We have special scholarships for international students who maintain a high GPA. Those who score 4.3 or above [out of a perfect score of 4.5] in the previous semester receive a full scholarship exempting them from paying any tuition the following semester. A 50 percent discount is offered to those who score 4.0 or above, a 30 percent discount to those who score 3.7 or above and a 20 percent discount to students who score 3.2 or above. Korean editing and proofreading services are also offered through our CAU Korean Language Editing Service, known as CAKE. The program, which was launched two years ago, is very popular among our international students. Chung-Ang University received the highest rank in the Ministry of Education’s International Education Quality Assurance System, known as IEQAS, which means we were recognized by the Korean government for being a globalized campus. Through this acknowledgment, international students at our school don’t have to do as much paperwork when they wish to change their visa status or can work longer hours in part-time jobs compared to international students from schools without this designation.
What’s Chung-Ang University’s educational philosophy?
As the world steps into the fourth industrial revolutionary era, cutting-edge technology will spread throughout all corners of our society to compete against humans and we’ll be seeing many transformations in the post-Covid-19 era. Eventually, the world we’ll be living in will be completely different from the present. So at Chung-Ang, we strive to foster students who can flexibly react to these changes and proactively seek self-improvement. To this end, we’re in the process of developing a Metaverse educational system and upgrading our CAU e-Advisor platform, which offers practical advice on students’ careers.
What’s CAU e-Advisor?
When I look back at my college years, I remember contemplating my career and what I wanted to do after graduation. Each semester, I didn’t know what courses to take or what extracurricular program to join. And that’s where the CAU e-Advisor comes in. The university invested a whopping 4 billion won [$3 million] to build an artificial intelligence [AI] system that offers tips to student users on what courses to take and what extracurricular programs and volunteer work to join based on their career goals. Their reference point is actual Chung-Ang University graduates who have achieved those same career goals, such as working at a bank. The cool thing about this program is that it self-learns. The more information we insert, the more accurate the advice becomes. One looming task is to get permission from more Chung-Ang University graduates to use their data from college so that we can add their information to CAU e-Advisor. Inside the CAU e-Advisor, there’s also a chatbot service that offers information on a wide range of matters, such as where certain buildings are or the best restaurants nearby. Everything’s provided in Korean, English and even Chinese.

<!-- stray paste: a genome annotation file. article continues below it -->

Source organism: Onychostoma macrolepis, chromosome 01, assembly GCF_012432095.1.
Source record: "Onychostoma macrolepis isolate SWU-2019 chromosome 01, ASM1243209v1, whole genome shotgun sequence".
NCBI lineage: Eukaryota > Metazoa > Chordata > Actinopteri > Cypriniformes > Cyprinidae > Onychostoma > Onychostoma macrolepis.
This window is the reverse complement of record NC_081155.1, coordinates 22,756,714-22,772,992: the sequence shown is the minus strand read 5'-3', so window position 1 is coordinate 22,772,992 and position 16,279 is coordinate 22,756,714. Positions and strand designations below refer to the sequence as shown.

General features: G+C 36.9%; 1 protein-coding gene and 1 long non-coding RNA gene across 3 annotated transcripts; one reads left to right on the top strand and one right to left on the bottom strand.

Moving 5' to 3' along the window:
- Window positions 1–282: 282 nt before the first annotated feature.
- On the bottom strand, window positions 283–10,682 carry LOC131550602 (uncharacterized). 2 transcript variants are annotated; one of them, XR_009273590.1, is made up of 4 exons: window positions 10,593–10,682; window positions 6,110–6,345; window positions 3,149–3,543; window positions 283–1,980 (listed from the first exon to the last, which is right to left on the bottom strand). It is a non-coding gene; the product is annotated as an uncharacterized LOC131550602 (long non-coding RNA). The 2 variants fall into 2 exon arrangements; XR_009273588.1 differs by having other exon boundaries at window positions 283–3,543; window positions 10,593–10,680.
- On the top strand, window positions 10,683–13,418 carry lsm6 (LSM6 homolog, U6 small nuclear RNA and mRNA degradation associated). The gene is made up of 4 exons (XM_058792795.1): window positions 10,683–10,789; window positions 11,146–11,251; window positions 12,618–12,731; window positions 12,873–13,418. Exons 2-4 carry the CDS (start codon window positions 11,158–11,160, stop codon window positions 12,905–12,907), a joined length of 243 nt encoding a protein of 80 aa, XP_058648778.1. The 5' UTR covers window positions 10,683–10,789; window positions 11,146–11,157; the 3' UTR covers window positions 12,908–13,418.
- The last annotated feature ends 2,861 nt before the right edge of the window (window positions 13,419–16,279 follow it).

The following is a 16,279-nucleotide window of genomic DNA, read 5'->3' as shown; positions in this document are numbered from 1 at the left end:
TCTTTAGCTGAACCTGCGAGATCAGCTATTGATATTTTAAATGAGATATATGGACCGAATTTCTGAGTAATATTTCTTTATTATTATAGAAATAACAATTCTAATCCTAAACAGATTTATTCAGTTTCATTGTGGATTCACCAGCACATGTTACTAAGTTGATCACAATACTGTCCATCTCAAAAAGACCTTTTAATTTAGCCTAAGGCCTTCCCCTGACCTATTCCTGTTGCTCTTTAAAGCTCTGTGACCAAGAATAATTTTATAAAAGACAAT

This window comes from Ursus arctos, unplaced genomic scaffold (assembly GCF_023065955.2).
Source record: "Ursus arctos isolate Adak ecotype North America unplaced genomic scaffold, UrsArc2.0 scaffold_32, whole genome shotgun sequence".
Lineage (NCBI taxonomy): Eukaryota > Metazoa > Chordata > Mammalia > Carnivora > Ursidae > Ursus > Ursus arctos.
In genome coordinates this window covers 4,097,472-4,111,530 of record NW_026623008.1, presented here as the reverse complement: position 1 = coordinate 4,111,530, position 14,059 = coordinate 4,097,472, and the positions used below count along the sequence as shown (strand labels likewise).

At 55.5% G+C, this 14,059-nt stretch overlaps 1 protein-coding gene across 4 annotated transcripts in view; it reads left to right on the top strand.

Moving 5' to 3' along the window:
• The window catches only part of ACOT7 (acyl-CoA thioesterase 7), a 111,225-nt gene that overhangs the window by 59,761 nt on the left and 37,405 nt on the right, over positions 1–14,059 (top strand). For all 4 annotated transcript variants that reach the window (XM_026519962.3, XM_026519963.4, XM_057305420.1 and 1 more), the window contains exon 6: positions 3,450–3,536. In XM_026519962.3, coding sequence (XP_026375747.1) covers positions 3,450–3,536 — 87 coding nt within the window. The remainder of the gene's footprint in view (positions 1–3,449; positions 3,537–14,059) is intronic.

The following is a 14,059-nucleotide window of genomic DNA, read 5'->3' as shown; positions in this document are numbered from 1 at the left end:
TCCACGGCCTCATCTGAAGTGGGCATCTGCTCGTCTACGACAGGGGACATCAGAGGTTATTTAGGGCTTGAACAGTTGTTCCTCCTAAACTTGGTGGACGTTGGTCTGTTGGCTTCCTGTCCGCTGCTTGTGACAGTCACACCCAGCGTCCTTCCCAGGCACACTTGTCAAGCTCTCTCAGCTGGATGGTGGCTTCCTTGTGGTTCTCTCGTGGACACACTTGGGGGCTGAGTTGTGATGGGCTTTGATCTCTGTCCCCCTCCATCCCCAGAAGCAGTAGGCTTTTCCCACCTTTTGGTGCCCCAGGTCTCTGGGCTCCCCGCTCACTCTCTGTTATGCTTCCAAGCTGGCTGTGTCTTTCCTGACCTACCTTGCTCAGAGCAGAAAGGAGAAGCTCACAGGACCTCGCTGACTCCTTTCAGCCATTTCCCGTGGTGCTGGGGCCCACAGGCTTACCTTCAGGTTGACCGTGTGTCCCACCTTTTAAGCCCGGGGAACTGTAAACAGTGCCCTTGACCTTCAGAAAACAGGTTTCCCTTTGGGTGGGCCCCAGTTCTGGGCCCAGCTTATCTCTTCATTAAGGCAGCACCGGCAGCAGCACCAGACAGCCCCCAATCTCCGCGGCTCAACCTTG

Park Sang-gue is the 16th president of Chung-Ang University, whose four-year term began in March 2020. He’s been an applied statistics professor at the school since 1995.
Park is the senior vice president of the Korea Association of Private University Presidents and the vice chairman of the Korea University Sport Foundation. He’s also a member of the Advisory Committee of the Korea Society for Engineering Education; a member of the Ministry of Education’s Structural Reform Committee; and a consultant in the Medication Review Advisory Group of the Ministry of Food and Drug Safety.
Park earned his bachelor’s degree in applied statistics and master’s in statistics at Chung-Ang University and a Ph.D. in statistics from The State University of New York at Buffalo.
About the university
Oct. 17, 1916
Live in Truth, Live for Justice
Seoul Campus: Dongjak District, southern Seoul
Anseong Campus: Anseong, Gyeonggi
913,189 square meters (225.65 acres)
Undergraduate colleges and departments
Schools and departments: 53
Academic staff (2022)
Administrative staff (2022)
Employment rate (2020)
70.1 percent (Seoul Campus 72.4 percent)
Number of students (2022)
Short-term students (language learning, exchange program): 665
By country (2022)
China 79.2 percent
Vietnam 4.8 percent
Taiwan 1.8 percent
Other 14.2 percent (83 countries)
Department with the most international students (2022)
School of Business Administration
Dormitory acceptance rate (2022)
Average tuition of self-funded undergraduate students per semester (2022)
4.65 million won ($3,555)
BY LEE SUNG-EUN [firstname.lastname@example.org]